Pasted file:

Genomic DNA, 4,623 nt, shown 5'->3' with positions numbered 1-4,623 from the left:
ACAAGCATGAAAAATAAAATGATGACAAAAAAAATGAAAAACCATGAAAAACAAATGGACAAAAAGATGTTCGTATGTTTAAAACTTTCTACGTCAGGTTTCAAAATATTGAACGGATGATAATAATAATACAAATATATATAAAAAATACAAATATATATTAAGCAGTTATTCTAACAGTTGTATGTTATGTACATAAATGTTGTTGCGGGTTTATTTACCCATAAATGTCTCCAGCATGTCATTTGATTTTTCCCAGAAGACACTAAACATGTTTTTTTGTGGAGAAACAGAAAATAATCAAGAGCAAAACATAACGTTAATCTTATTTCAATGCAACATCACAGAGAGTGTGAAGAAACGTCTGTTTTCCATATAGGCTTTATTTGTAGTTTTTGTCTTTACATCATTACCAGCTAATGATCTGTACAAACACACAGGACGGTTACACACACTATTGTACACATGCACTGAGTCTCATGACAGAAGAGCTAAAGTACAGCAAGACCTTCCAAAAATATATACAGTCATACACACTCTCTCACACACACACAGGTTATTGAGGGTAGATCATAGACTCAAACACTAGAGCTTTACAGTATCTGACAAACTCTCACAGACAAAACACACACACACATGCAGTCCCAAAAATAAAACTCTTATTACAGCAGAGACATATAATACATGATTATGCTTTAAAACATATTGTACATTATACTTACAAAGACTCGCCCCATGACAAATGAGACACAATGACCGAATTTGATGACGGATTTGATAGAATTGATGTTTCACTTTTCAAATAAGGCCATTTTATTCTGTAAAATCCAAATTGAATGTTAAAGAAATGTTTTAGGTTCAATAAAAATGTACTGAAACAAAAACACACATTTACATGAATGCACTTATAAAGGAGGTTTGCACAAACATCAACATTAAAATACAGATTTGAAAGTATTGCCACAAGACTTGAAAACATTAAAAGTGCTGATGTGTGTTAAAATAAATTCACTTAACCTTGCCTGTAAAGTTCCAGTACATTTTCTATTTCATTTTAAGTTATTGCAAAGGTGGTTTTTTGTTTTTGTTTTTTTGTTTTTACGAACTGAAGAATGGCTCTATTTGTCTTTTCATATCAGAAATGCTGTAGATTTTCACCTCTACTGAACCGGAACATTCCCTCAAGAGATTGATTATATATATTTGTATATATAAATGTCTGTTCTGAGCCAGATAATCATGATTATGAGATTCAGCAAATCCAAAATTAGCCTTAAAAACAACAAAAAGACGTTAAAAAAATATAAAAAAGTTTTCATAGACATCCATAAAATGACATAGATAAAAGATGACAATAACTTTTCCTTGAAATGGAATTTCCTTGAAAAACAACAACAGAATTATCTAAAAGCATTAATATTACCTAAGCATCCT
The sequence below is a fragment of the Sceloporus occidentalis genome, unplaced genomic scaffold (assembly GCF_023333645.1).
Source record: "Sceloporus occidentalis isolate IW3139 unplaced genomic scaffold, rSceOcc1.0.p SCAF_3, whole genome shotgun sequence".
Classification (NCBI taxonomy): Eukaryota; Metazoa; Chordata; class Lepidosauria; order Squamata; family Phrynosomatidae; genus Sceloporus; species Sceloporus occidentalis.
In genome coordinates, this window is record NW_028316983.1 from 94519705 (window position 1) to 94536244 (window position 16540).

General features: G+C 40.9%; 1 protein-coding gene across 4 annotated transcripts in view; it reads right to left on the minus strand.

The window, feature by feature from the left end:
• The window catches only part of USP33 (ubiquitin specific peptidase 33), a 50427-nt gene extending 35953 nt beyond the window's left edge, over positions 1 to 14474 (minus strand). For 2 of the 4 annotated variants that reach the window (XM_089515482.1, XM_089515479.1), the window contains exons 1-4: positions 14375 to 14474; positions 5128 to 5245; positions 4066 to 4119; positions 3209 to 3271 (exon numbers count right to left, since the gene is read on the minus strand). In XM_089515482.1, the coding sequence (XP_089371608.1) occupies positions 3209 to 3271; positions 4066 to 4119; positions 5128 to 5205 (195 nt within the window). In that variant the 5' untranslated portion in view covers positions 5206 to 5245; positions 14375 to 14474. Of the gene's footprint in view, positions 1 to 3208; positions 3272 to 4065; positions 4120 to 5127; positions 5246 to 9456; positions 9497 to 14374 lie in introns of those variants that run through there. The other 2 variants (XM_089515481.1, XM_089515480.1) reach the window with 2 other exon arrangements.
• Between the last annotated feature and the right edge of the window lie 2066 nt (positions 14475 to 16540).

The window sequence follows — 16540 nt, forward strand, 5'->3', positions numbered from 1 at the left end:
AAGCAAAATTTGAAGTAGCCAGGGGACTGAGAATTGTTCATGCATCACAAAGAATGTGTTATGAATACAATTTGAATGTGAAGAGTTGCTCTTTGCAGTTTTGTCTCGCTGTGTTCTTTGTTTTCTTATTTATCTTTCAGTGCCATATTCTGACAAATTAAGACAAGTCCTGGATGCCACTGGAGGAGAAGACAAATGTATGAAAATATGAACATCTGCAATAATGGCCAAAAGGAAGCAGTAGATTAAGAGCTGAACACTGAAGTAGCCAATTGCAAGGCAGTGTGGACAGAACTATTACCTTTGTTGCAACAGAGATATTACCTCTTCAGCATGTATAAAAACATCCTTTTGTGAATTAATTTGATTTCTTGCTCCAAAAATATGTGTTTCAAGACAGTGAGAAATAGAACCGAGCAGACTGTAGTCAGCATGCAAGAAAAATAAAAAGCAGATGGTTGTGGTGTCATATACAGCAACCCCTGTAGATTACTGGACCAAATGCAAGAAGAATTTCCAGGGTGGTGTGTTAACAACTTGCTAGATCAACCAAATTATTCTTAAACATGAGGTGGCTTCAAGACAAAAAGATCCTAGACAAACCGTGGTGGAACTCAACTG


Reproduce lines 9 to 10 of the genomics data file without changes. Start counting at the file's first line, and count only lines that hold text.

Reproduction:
• The window catches only part of USP33 (ubiquitin specific peptidase 33), a 50427-nt gene extending 35953 nt beyond the window's left edge, over positions 1 to 14474 (minus strand). For 2 of the 4 annotated variants that reach the window (XM_089515482.1, XM_089515479.1), the window contains exons 1-4: positions 14375 to 14474; positions 5128 to 5245; positions 4066 to 4119; positions 3209 to 3271 (exon numbers count right to left, since the gene is read on the minus strand). In XM_089515482.1, the coding sequence (XP_089371608.1) occupies positions 3209 to 3271; positions 4066 to 4119; positions 5128 to 5205 (195 nt within the window). In that variant the 5' untranslated portion in view covers positions 5206 to 5245; positions 14375 to 14474. Of the gene's footprint in view, positions 1 to 3208; positions 3272 to 4065; positions 4120 to 5127; positions 5246 to 9456; positions 9497 to 14374 lie in introns of those variants that run through there. The other 2 variants (XM_089515481.1, XM_089515480.1) reach the window with 2 other exon arrangements.
• Between the last annotated feature and the right edge of the window lie 2066 nt (positions 14475 to 16540).